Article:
For about the last seven years our home network connection has been served a Linksys WRT54GS, the slightly-upgraded version of the iconic WRT54G that began the custom router firmware craze. Thanks to the excellent Tomato firmware I’ve been hesitant to upgrade it, despite having a house full of 802.11n laptops and gigabit Ethernet desktop, but it had been flaky of late, so it was time to jump ship.
My chosen replacement is the Netgear WNDR3700. With dual-band 802.11n and gigabit Ethernet it’s a major upgrade — I can easily get 60-70MB/s between my desktop PC and HTPC/file server (maxing out the disk), and about 12MB/s over the wireless from my laptop. There’s also a USB port, though I’m not sure if I’ll do anything with that, yet.
The stock firmware lacked some features that I’m used to having, such as DNS hosting for the local domain, so I soon switched to DD-WRT. Installing it was more of an ordeal than I expected, though; the version linked from, of all places, the DD-WRT wiki entry for the WNDR3700 caused the router to sit there rebooting in a loop. After much frustration some I found an older build that I had better luck with, and by working through the Atheros tuning guide I managed to get a little more speed from the wireless network.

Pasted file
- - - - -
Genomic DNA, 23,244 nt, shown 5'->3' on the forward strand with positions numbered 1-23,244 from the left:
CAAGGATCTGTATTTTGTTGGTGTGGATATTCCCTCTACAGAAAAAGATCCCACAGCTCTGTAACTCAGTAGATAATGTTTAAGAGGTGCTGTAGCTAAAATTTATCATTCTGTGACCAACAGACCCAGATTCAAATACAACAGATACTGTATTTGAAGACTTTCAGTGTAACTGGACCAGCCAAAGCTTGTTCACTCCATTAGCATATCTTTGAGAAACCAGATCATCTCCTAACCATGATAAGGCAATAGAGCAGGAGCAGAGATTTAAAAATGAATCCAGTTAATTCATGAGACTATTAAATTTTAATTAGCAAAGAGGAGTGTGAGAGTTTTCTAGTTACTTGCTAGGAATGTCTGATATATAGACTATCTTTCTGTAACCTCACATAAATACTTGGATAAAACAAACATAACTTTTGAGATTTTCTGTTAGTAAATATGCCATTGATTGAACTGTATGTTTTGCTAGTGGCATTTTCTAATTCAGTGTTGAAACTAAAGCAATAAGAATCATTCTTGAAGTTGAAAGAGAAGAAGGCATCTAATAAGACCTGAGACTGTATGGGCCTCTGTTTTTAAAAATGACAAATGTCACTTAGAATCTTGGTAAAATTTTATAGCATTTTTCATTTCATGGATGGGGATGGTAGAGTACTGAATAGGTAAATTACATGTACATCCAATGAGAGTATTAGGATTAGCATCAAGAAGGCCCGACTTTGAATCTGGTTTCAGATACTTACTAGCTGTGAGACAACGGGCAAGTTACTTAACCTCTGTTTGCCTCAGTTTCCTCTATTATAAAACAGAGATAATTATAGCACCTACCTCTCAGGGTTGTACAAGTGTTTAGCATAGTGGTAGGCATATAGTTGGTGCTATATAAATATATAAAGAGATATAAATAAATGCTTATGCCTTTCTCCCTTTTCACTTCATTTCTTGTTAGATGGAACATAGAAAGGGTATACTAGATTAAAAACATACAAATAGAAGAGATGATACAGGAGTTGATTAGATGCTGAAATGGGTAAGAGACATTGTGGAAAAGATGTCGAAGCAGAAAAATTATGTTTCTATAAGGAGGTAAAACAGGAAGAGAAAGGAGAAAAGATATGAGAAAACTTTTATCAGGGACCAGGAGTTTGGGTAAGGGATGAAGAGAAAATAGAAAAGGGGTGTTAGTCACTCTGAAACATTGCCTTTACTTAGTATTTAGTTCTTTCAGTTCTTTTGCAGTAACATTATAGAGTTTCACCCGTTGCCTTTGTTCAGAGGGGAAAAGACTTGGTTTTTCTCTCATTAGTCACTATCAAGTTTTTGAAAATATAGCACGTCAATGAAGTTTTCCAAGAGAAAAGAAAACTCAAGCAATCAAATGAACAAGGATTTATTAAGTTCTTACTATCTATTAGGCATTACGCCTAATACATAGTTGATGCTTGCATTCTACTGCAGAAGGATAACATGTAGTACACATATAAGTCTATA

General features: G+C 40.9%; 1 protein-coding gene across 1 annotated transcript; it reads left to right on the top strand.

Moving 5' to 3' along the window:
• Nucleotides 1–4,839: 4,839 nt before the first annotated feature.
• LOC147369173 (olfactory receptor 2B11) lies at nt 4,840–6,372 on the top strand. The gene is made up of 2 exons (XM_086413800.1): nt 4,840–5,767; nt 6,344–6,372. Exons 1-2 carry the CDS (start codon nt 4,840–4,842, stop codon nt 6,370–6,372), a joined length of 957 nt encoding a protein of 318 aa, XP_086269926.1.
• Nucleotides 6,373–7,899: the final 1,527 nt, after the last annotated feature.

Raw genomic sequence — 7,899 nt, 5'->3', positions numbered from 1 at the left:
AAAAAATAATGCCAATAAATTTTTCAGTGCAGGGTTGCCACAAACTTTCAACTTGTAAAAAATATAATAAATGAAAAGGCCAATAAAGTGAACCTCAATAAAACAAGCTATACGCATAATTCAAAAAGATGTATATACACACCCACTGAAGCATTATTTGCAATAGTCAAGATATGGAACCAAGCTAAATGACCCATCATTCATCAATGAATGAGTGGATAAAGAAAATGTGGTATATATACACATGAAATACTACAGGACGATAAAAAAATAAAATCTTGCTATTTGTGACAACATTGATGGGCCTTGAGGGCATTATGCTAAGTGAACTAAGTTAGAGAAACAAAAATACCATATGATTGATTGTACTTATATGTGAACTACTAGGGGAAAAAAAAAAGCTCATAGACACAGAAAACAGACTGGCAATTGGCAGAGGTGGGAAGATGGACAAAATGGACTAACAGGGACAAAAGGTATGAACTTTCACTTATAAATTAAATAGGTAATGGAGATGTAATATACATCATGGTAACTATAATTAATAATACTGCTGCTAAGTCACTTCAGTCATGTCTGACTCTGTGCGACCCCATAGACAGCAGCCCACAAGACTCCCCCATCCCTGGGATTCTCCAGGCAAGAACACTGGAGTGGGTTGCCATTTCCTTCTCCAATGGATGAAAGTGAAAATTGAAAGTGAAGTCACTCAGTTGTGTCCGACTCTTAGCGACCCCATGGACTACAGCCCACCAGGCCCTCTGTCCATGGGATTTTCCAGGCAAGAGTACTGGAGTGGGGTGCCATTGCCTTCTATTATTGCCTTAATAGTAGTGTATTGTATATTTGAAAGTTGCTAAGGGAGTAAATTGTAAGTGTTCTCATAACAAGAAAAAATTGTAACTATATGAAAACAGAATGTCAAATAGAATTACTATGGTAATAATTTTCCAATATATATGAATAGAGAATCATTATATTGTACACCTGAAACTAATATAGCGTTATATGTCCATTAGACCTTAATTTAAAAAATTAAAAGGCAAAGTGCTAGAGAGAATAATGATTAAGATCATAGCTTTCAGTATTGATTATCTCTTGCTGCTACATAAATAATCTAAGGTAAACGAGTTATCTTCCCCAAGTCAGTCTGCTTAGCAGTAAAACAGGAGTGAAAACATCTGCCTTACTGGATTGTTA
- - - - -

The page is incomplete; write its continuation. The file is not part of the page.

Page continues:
DD-WRT is a far cry from the elegance and simplicity of Tomato, but it definitely has a wealth of features. It’ll take me some time to dig through it all, but for now, it’s doing everything I need.